GoPro (GPRO) hasn’t had an easy time as a public company. Since its IPO two years ago, its share price has tanked about 60%. But you wouldn’t know it by the energetic cheers at the company’s recent press event in Lake Tahoe, where it finally unveiled its long-awaited drone, the Karma.
GoPro’s compact cameras have long been a favorite among athletes (and wannabe athletes). Like Nike(NKE), it is an aspirational brand—consumers not only want GoPro cameras, they want GoPro T-shirts and backpacks and hats and water bottles. And its leader, Nick Woodman, isn’t just its CEO. A surfer bro himself, he’s the leader of the thrill-seeking, selfie-taking pack. Woodman says the secret sauce boils down to one thing: The company is all about positivity. “Get out there and live a big life, everybody,” he told the audience at the company’s product launch event earlier this week. “That’s what it’s all about.” The crowd—mainly journalists, financial analysts, and a lot of athletes—ate it up. (And yes, they were mostly male—hence the term “GoBros.”)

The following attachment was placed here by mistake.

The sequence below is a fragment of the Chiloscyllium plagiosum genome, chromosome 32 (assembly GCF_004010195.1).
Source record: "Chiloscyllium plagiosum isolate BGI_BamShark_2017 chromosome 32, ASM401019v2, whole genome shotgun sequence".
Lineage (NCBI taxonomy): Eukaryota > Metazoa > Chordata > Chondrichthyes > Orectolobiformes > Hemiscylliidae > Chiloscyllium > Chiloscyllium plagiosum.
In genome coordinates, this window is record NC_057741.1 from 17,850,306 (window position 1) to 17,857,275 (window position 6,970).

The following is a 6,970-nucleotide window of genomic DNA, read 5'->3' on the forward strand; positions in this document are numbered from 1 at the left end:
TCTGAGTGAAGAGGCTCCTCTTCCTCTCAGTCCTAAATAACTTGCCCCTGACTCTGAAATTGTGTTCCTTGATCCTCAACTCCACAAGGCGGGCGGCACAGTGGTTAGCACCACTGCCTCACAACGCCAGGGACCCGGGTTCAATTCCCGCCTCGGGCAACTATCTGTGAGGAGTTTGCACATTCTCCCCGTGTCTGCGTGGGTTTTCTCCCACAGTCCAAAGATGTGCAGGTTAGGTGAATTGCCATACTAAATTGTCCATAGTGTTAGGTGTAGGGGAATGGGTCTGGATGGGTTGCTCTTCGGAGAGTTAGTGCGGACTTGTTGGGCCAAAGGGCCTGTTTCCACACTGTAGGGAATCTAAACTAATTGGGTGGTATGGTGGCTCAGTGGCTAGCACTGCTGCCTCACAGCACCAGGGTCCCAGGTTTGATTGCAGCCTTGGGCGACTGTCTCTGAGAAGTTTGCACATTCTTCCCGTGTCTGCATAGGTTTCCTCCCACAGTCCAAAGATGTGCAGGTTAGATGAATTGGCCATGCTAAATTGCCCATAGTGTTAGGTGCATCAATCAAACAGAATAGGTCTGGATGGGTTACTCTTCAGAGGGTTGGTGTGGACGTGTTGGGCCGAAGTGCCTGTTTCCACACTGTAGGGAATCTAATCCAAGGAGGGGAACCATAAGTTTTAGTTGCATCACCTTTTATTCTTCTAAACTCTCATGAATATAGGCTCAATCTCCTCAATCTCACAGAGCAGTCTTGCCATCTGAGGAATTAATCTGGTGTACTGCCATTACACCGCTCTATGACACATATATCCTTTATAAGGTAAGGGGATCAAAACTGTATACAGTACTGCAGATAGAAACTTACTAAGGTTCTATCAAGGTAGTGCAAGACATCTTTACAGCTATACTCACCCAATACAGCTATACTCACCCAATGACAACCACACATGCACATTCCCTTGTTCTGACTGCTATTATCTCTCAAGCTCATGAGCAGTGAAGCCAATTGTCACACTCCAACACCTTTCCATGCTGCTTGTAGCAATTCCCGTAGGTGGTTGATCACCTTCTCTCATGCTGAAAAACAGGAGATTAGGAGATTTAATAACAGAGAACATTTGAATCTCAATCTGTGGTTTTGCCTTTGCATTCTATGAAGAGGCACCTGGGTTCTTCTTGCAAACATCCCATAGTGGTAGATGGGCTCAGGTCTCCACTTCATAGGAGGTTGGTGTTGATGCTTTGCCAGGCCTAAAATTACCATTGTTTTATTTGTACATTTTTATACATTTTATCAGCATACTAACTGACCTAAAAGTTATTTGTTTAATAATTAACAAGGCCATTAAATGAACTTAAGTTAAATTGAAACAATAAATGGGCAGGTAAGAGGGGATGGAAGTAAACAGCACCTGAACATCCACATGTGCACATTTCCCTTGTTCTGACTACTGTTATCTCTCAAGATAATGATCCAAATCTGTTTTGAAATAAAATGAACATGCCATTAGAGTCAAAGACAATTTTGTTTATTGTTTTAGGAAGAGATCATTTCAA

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Of course, it takes much more than broad, life-loving slogans to sell a hardware product to the masses. And GoPro’s future relies on its ability to keep churning out new products that its customer base has to have. After all, getting consumers to shell out hundreds of dollars for a gadget whose only function is to capture video—something today’s smartphones can do pretty well—isn’t easy. Even the latest drone, which the company says is much more than a drone, will have ample competition. Still, many consumer brands would kill to have the kind of cultish-like following GoPro garners.
At the launch in Lake Tahoe, attendees lined up to fly the new drone. Fulfilling my journalistic duty to try everything I write about, I lined up too. Unfortunately for me, I crashed the Karma right after it took off. A few minutes and a replaced blade later, I tried again. This time was much more successful. But would I buy the drone for its $1,000 ticket price? I don’t know. Then again, I’m not a GoBro.